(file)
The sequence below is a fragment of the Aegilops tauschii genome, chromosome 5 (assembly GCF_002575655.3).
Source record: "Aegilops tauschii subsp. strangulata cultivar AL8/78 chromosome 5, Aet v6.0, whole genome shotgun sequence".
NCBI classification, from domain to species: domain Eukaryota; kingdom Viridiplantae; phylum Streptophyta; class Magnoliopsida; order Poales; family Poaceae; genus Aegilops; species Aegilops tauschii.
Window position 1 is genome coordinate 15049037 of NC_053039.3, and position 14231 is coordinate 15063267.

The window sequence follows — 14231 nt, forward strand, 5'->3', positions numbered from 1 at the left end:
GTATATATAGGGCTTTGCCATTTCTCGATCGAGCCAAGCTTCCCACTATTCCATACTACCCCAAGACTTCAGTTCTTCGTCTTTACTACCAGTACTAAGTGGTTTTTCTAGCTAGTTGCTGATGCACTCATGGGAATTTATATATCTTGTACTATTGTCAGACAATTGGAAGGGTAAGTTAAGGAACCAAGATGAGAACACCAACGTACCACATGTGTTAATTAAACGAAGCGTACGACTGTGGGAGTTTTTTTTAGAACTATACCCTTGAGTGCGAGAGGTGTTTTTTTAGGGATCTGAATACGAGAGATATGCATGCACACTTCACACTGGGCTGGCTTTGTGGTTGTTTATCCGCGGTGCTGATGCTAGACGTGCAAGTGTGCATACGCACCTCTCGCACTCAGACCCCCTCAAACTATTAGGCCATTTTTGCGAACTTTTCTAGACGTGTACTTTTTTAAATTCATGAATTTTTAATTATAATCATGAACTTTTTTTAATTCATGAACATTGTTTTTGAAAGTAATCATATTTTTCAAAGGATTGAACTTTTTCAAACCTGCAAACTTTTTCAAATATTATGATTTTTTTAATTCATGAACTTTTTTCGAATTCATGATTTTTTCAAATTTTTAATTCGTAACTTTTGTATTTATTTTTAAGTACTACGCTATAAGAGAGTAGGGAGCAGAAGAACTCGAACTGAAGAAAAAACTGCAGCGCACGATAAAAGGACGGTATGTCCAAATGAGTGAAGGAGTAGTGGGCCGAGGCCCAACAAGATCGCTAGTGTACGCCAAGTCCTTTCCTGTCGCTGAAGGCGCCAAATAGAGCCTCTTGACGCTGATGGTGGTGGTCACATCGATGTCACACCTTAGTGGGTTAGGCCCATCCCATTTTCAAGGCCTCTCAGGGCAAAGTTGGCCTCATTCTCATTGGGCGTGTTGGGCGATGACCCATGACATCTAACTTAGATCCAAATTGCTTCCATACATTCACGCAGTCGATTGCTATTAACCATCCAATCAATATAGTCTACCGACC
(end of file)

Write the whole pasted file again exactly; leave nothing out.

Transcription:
The sequence below is a fragment of the Aegilops tauschii genome, chromosome 5 (assembly GCF_002575655.3).
Source record: "Aegilops tauschii subsp. strangulata cultivar AL8/78 chromosome 5, Aet v6.0, whole genome shotgun sequence".
NCBI classification, from domain to species: domain Eukaryota; kingdom Viridiplantae; phylum Streptophyta; class Magnoliopsida; order Poales; family Poaceae; genus Aegilops; species Aegilops tauschii.
Window position 1 is genome coordinate 15049037 of NC_053039.3, and position 14231 is coordinate 15063267.

The window sequence follows — 14231 nt, forward strand, 5'->3', positions numbered from 1 at the left end:
GTATATATAGGGCTTTGCCATTTCTCGATCGAGCCAAGCTTCCCACTATTCCATACTACCCCAAGACTTCAGTTCTTCGTCTTTACTACCAGTACTAAGTGGTTTTTCTAGCTAGTTGCTGATGCACTCATGGGAATTTATATATCTTGTACTATTGTCAGACAATTGGAAGGGTAAGTTAAGGAACCAAGATGAGAACACCAACGTACCACATGTGTTAATTAAACGAAGCGTACGACTGTGGGAGTTTTTTTTAGAACTATACCCTTGAGTGCGAGAGGTGTTTTTTTAGGGATCTGAATACGAGAGATATGCATGCACACTTCACACTGGGCTGGCTTTGTGGTTGTTTATCCGCGGTGCTGATGCTAGACGTGCAAGTGTGCATACGCACCTCTCGCACTCAGACCCCCTCAAACTATTAGGCCATTTTTGCGAACTTTTCTAGACGTGTACTTTTTTAAATTCATGAATTTTTAATTATAATCATGAACTTTTTTTAATTCATGAACATTGTTTTTGAAAGTAATCATATTTTTCAAAGGATTGAACTTTTTCAAACCTGCAAACTTTTTCAAATATTATGATTTTTTTAATTCATGAACTTTTTTCGAATTCATGATTTTTTCAAATTTTTAATTCGTAACTTTTGTATTTATTTTTAAGTACTACGCTATAAGAGAGTAGGGAGCAGAAGAACTCGAACTGAAGAAAAAACTGCAGCGCACGATAAAAGGACGGTATGTCCAAATGAGTGAAGGAGTAGTGGGCCGAGGCCCAACAAGATCGCTAGTGTACGCCAAGTCCTTTCCTGTCGCTGAAGGCGCCAAATAGAGCCTCTTGACGCTGATGGTGGTGGTCACATCGATGTCACACCTTAGTGGGTTAGGCCCATCCCATTTTCAAGGCCTCTCAGGGCAAAGTTGGCCTCATTCTCATTGGGCGTGTTGGGCGATGACCCATGACATCTAACTTAGATCCAAATTGCTTCCATACATTCACGCAGTCGATTGCTATTAACCATCCAATCAATATAGTCTACCGACC